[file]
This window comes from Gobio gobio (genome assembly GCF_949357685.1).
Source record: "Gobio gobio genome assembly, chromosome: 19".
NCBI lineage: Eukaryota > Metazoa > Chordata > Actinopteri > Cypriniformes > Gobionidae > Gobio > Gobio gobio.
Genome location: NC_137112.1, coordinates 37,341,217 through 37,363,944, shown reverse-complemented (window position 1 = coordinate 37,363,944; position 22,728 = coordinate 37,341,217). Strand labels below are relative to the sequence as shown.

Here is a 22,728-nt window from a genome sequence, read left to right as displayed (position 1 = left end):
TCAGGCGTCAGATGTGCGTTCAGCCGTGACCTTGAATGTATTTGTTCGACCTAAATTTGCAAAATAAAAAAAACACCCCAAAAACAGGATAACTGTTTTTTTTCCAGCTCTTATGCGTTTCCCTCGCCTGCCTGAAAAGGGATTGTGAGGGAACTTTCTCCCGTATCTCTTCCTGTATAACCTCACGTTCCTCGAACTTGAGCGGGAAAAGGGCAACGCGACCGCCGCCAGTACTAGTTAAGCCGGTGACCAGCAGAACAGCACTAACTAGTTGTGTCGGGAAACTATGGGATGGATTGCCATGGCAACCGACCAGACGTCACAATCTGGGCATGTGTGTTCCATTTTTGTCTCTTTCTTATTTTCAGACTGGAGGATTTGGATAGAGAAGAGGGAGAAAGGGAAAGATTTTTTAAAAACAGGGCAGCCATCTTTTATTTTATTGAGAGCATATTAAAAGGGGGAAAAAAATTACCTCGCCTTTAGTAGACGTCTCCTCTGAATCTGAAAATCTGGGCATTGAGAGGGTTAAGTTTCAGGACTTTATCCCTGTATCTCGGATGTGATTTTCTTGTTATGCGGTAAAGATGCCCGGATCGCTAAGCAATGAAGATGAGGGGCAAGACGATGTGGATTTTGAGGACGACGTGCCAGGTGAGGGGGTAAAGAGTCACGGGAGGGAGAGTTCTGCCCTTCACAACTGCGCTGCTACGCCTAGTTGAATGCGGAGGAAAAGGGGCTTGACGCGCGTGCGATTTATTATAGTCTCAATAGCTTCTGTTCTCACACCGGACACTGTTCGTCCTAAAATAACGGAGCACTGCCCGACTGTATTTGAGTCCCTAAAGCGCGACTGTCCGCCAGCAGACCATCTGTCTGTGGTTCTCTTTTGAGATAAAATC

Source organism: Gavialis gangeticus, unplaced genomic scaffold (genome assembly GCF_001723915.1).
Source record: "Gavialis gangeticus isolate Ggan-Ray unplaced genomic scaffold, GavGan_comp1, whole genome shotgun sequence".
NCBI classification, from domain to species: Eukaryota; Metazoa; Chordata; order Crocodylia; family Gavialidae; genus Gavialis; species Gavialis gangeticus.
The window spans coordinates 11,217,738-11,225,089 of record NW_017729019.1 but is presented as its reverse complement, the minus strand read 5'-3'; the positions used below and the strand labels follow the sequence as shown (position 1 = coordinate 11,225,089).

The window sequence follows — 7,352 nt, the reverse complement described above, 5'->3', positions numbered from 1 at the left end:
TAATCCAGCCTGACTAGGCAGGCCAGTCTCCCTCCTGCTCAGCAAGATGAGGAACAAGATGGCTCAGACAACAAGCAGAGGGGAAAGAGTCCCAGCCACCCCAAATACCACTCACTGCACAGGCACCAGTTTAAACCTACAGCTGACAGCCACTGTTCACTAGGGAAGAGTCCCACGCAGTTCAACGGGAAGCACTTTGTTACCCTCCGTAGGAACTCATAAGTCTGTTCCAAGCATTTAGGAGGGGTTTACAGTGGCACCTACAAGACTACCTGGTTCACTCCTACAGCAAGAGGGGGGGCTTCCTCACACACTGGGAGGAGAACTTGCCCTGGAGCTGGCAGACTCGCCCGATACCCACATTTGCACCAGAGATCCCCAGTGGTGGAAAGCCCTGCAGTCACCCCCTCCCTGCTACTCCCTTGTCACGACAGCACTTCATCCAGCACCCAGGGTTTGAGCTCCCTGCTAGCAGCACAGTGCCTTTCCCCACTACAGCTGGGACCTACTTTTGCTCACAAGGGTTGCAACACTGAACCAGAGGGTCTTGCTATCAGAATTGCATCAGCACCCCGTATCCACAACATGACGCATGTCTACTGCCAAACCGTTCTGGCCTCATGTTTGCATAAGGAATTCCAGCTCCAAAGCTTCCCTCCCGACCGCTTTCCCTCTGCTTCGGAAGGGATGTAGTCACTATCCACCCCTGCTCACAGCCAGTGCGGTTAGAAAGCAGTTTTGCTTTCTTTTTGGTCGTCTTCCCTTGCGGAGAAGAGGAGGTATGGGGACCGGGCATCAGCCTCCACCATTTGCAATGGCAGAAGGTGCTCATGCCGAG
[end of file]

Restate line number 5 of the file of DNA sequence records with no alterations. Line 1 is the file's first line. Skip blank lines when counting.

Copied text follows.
Here is a 22,728-nt window from a genome sequence, read left to right as displayed (position 1 = left end):